After they closed the first 65 stores and sacked eight area managers (including the one for my region) in the process, we were treated to Robin Porter, a fairly young nerdy-looking gentleman that knew his work... in the poster business. When we first met him, he indirectly indicated that our staff weren't doing our jobs properly because "Enfield is a goldmine. After all I used to work here.". When we politely asked where abouts he did work, he described the poster shop, Athena, just down the road. I pointed out that Athena had long gone out of business and was now occupied by a junk shop. That must've gone down a treat. It certainly inspired confidence in his ability... to run a company into the ground. He looked around and commented on the various boxes of stock that were piled in bulk displays on the shop floor. His exact words were "We're not some `stack 'em high, sell 'em cheap' organisation", and were met by mutual thoughts among the team of "yes we bloody are" as we all glanced in the direction of the 20 boxes of re-badged "Commodore" printers. That little trick of producing bulk displays was conceived after we had the rather unfortunate incident with the lorry-load of faulty stock. His gormless attempts at lifting spirits only served to amuse, with classic faxes like "They think it's all over. It's not now!". Hmm. Not now, but later. Faxes were of course the preferred form of communication, which is why we got a tad suspicious when we were all told (by Head Office, not Robin) to cut down on sending faxes, and to use the postal service instead. This penny-pinching (which happened before stores started shutting down, by the way) only made us more suspicious of the grim fate that awaited Escom. Naturally, Head Office set the example shortly after this message was received by sending faxes to every branch in the country, gloating over England's loss at Euro 96. How mature.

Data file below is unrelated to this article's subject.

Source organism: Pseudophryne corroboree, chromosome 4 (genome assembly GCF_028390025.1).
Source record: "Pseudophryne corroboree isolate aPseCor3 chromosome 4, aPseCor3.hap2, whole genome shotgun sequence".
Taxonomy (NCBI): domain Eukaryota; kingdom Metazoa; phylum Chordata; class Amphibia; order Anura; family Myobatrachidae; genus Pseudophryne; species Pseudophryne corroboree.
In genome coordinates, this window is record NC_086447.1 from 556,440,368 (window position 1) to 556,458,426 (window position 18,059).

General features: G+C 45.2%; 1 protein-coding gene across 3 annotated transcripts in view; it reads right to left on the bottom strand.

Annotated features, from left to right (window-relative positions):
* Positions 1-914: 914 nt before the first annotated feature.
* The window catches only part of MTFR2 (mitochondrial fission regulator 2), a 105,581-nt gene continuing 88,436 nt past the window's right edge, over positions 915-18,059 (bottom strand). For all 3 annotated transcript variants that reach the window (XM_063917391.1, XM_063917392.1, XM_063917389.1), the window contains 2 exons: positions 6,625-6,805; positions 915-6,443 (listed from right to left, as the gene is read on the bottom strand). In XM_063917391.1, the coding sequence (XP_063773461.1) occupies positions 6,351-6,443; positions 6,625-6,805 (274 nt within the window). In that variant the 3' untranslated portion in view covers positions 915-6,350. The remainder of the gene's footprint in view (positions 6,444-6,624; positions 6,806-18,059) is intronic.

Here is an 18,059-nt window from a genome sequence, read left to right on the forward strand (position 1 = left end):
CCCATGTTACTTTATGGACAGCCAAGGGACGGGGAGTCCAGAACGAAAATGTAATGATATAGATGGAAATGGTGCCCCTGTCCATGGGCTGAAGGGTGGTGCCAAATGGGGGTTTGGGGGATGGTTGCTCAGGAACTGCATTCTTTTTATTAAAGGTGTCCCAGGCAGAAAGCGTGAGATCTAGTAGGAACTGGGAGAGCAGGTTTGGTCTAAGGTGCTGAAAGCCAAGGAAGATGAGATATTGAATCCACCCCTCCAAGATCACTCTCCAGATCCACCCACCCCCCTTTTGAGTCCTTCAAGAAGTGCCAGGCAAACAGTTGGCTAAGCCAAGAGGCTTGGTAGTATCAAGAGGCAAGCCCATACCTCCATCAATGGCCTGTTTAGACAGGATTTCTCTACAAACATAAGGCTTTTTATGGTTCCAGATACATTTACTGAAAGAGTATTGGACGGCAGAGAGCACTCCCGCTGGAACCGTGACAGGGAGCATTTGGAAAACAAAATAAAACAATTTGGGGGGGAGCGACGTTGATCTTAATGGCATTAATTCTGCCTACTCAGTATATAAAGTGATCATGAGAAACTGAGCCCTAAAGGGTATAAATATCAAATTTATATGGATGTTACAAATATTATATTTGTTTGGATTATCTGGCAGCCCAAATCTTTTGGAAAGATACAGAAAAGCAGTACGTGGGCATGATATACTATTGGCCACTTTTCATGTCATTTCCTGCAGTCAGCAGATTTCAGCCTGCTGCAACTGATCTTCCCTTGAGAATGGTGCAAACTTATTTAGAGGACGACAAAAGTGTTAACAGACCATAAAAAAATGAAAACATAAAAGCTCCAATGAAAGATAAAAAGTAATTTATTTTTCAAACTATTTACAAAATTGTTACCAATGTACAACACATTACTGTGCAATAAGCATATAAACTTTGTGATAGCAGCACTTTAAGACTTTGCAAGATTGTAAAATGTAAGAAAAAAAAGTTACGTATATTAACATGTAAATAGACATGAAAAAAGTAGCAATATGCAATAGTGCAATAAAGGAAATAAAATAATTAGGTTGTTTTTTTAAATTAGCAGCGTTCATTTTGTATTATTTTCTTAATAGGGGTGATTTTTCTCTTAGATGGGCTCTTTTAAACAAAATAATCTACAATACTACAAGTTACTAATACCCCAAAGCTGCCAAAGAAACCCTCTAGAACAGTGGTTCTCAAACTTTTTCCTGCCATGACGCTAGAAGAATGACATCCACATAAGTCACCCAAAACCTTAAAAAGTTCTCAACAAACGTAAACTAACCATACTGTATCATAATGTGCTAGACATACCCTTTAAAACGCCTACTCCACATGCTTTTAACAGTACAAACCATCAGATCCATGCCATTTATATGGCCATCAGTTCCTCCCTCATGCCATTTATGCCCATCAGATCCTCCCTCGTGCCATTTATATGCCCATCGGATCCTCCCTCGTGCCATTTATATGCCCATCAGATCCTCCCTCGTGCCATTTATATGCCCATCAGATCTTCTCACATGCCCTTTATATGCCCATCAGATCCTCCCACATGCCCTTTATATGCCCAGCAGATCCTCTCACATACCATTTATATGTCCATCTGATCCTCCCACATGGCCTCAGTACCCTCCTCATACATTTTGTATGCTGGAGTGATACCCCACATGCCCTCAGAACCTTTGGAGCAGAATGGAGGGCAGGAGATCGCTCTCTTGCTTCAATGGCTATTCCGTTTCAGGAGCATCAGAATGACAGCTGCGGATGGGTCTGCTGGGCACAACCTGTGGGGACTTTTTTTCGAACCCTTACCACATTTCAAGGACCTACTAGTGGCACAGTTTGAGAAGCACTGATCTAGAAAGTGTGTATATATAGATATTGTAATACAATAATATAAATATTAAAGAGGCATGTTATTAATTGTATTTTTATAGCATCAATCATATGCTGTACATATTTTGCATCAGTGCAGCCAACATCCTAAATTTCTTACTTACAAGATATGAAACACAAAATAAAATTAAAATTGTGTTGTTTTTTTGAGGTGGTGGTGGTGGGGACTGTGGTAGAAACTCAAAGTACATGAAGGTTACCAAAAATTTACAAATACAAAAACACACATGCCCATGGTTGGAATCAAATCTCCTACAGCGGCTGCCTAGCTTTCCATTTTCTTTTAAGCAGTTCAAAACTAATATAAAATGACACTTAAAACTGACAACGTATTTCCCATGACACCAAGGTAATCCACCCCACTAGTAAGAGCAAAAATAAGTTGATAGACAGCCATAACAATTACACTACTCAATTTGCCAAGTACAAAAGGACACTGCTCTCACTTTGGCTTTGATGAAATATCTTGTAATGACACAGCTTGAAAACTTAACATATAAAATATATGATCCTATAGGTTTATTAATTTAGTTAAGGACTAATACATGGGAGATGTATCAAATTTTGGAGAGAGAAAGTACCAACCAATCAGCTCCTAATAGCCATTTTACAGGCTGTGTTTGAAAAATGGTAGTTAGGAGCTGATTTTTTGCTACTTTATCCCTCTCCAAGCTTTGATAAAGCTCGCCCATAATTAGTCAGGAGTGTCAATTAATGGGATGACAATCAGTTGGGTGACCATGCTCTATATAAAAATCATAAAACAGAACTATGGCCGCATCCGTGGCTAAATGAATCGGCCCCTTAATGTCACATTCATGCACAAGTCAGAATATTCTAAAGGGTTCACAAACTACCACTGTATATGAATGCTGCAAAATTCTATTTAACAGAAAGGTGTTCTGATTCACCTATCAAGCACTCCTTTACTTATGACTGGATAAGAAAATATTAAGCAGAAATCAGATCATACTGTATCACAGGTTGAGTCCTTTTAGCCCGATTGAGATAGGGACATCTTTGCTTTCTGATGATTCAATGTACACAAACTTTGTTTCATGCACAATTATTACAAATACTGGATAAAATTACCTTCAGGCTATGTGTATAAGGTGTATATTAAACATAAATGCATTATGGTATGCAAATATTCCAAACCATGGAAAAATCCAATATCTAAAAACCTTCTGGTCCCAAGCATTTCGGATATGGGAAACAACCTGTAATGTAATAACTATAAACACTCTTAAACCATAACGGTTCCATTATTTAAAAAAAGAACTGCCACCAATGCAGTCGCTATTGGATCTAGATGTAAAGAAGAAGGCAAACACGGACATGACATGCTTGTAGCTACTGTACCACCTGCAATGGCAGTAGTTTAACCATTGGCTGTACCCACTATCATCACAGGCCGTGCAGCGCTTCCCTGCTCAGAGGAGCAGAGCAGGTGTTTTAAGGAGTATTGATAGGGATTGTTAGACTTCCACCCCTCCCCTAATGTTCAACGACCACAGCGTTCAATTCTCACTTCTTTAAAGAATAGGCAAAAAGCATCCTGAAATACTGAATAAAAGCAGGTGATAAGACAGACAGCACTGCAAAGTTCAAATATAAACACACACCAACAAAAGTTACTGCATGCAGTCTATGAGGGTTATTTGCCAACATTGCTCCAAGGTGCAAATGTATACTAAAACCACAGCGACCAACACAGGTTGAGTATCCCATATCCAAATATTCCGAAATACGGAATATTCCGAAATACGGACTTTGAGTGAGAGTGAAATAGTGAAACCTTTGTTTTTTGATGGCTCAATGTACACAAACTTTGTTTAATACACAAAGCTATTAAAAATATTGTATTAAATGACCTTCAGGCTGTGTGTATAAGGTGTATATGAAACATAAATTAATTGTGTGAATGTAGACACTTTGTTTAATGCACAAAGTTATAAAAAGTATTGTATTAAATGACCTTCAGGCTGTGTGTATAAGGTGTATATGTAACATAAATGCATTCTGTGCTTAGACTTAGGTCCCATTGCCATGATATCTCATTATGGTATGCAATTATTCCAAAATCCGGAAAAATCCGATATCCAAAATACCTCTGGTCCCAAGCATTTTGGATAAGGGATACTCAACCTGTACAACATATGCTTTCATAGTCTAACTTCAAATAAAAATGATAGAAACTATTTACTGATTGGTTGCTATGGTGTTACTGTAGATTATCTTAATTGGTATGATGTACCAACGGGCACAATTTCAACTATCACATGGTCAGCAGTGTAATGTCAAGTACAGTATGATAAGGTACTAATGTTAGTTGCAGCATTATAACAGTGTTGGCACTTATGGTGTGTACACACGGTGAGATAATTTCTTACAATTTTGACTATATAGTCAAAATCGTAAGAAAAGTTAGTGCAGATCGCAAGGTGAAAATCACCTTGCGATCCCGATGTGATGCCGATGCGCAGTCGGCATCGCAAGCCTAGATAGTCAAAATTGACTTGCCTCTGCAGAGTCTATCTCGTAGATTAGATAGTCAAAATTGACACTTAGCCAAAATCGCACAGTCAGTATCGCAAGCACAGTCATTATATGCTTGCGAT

Towards the end, our shop ended up receiving what was termed as a "floating-manager", which was basically the title bestowed upon someone who kissed so much butt that they just didn't have the heart to sack him. It's either that, or the cost of keeping him on was less than that of cleaning up the cocktail of tears and saliva off the floor. In essence, his job was to make sure that spirits remained high after the powers that be decided to sack the most qualified staff, and close the most profitable shops. Effectively, if Robin was the organ grinder, then this guy was certainly the monkey.

I did find it rather amusing that Escom UK were so convinced that they were holding the company up with their amazing knowledge and experience that they decided to disassociate themselves from the Escom group in order to continue as a separate entity. Naturally, they thought that they could stand by and watch the rest of Escom crash and burn, while they counted their profits. Just a slight problem: what profits ? Briefly ignoring the fact that my store among several others had, since about April, hardly seen anyone enter the shop let alone buy anything, and that the prices had been hiked by a couple of hundred quid (which was Escom's whole selling point in the first place), there should have been no reason at all why they weren't raking it in. I took great pleasure in watching Escom UK fall flat on their pompous, Amiga-bashing faces. What was that about bad investments again ?